Why are woods and forests important?
Woods and forests are incredibly important. They provide a range of ecosystem services that are vital for our survival. They also provide homes to thousands of native species from mammals to invertebrates, and birds to fungi. It is important to protect this biodiversity for future generations to enjoy and to maintain healthy, functioning ecosystems. Yet our woods are under ever increasing pressures from human induced climate change, introduced pests and diseases and loss to developments.
In 2017, the Charter for Trees, Woods and People was launched so that people in the UK could articulate the importance of trees in their lives. The resulting Tree Charter sets out 10 principles with the aim to sustain, create, celebrate and protect treed landscapes whilst making sure that the roles trees play in our lives are visible and realised in policy and practice across the UK.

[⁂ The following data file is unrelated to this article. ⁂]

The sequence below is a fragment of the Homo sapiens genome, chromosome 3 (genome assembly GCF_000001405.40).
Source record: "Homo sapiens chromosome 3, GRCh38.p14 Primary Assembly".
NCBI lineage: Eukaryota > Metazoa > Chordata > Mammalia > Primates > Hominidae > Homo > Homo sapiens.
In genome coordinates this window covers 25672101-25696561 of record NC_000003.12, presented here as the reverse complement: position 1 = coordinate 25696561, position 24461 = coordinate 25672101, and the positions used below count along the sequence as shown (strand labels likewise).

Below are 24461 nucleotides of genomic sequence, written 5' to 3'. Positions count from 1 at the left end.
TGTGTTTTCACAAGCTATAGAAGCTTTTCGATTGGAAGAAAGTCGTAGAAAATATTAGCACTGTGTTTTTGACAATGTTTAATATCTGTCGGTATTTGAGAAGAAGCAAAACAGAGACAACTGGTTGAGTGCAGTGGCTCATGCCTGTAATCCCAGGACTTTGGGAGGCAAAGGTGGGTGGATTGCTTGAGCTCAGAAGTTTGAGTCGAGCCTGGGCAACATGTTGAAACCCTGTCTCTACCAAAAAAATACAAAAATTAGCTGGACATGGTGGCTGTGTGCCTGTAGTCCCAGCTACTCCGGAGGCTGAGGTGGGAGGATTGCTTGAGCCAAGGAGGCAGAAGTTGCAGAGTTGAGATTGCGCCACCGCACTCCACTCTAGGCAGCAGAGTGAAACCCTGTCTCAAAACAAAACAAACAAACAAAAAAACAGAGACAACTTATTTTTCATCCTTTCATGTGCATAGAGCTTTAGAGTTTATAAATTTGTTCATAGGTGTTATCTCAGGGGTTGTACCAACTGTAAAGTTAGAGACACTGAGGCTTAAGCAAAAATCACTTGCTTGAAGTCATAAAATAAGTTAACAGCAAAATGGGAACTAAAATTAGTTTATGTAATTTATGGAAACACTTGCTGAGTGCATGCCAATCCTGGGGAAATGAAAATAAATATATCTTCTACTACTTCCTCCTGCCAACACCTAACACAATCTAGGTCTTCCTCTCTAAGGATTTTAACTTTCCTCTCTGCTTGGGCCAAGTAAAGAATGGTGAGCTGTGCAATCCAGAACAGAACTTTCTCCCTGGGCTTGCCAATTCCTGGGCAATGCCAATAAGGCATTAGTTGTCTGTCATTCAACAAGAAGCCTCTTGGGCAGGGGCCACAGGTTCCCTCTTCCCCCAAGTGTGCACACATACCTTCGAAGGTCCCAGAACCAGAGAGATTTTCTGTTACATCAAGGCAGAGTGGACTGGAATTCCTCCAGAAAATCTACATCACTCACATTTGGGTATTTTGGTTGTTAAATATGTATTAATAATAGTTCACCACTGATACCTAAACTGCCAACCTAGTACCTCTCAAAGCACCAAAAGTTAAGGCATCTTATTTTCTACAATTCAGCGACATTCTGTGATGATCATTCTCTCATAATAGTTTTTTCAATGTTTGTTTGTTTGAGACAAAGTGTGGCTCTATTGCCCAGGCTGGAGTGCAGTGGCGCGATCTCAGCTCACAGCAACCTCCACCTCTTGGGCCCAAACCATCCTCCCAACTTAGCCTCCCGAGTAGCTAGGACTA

Forests and sustainable cities
The theme of this year’s International Forest Day is ‘forests and sustainable cities’. Trees provide multiple benefits and can make our cities greener, healthier, happier places to live.
In urban environments trees can have a cooling effect on the surrounding area, making them effective at reducing the urban heat island effect. Trees reduce surface and air temperatures through evapotranspiration and by casting shade. They can also improve the air quality in these urban environments by removing dangerous pollutants.
Trees are also a store of carbon and remove carbon dioxide from the atmosphere, one of the major greenhouse gases that contributes to climate change. Planting more trees and maintaining and protecting those that we already have is hugely important in these times of changing climate.